HOWARD, LEWIS JR.
Name: Lewis Howard, Jr.
Rank/Branch: E4/US Army
Unit: Company D, 2nd Battalion, 506th Infantry, 101st Airborne Division
Date of Birth: 03 October 1949
Home City of Record: Macon GA
Date of Loss: 07 July 1970
Country of Loss: South Vietnam
Loss Coordinates: 162643N 107114E (YD335193)
Status (in 1973): Missing In Action
Source: Compiled from one or more of the following: raw data from U.S.
Government agency sources, correspondence with POW/MIA families,
published sources, interviews. Updated by the P.O.W. NETWORK in 2020.
Other Personnel in Incident: Charles E. Beals (missing)
SYNOPSIS: On July 7, 1970, SP4 Lewis Howard, point man, and PFC Charles E.
Beals, assistant machine gunner, were members of Company D, 2nd Battalion,
506th Infantry when their platoon was engaged in a fire fight in South
Vietnam. Their position at that time was in Thua Thien Province, near the
border of Quang Tri Province to the north.
As the platoon was advancing uphill on a suspected enemy location, an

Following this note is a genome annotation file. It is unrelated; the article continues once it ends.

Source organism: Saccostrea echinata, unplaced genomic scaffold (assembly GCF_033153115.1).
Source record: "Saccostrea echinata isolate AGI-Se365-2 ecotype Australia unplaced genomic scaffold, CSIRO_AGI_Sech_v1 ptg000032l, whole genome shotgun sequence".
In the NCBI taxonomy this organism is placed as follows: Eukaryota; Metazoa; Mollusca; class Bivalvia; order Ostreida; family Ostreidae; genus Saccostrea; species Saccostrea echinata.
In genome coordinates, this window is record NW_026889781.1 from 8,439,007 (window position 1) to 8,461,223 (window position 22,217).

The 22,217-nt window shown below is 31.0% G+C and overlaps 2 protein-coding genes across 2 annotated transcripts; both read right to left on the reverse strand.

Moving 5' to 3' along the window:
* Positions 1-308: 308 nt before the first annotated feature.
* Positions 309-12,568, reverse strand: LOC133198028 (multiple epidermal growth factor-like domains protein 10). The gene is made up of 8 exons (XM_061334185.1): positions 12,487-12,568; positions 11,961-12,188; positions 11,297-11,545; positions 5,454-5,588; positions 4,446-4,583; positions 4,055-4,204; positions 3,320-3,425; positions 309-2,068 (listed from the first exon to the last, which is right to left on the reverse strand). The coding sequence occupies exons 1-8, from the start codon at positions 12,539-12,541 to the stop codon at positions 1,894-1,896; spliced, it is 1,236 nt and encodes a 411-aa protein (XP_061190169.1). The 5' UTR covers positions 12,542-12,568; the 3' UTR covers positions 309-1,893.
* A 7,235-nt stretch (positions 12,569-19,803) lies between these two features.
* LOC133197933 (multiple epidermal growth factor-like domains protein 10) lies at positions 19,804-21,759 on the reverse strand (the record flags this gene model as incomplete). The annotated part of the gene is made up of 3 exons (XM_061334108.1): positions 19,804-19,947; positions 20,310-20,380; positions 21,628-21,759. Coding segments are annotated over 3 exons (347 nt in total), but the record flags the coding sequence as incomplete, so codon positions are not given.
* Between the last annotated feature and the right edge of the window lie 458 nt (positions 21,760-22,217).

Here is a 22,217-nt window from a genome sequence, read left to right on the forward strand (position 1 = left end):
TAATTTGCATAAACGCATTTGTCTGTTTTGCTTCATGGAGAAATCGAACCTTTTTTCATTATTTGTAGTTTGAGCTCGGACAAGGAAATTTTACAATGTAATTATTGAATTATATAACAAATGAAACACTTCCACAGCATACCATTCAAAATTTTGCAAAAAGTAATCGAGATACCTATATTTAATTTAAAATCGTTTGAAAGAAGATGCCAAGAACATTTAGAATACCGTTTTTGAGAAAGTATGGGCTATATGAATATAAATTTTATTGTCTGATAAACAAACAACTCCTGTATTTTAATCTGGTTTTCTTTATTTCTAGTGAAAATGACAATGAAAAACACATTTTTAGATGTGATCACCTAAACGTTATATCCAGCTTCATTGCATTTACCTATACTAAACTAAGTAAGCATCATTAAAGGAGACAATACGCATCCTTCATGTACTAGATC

unknown enemy force fired at least 3 rocket-propelled grenades (RPG) at the
point element. The platoon leader saw that Howard was hit by the first
round. Beals was wounded in the leg when the enemy first opened fire,
however, before he could be moved to cover, he was hit by at least 3 rounds
of machine gun fire in the back and the neck.
Attempts to maneuver up to the point position to retrieve Beals and Howard
met with heavy enemy attack, and the rest of the platoon were forced to
withdraw, leaving the two men behind.
After 6 hours, the enemy was still firing machine gun and rifle fire over
the area. The intense enemy fire made any further attempts to recover Beals
and Howard impossible, and the platoon withdrew from the area.
Beals was thought to be dead because of the number of rounds that hit him.
He was classified Killed in Action, Body Not Recovered. The extent of
Howard's wounds were unknown, and he was classified Missing In Action. There
is a strong probability that the enemy knows the fate of both men. If they
survived, it is very likely that they were captured.
Nearly 2500 Americans remain missing, prisoner or unaccounted for from the
Vietnam war. Since American involvement in the war ended in 1975, almost
10,000 reports have been received by the U.S. Government relating to the
missing. Most authorities believe there are hundreds of them still alive.
Whether Beals and Howard survived to be captured that day in July 1970 is
not known. What seems certain, however, is that we must bring home any
Americans being held against their will.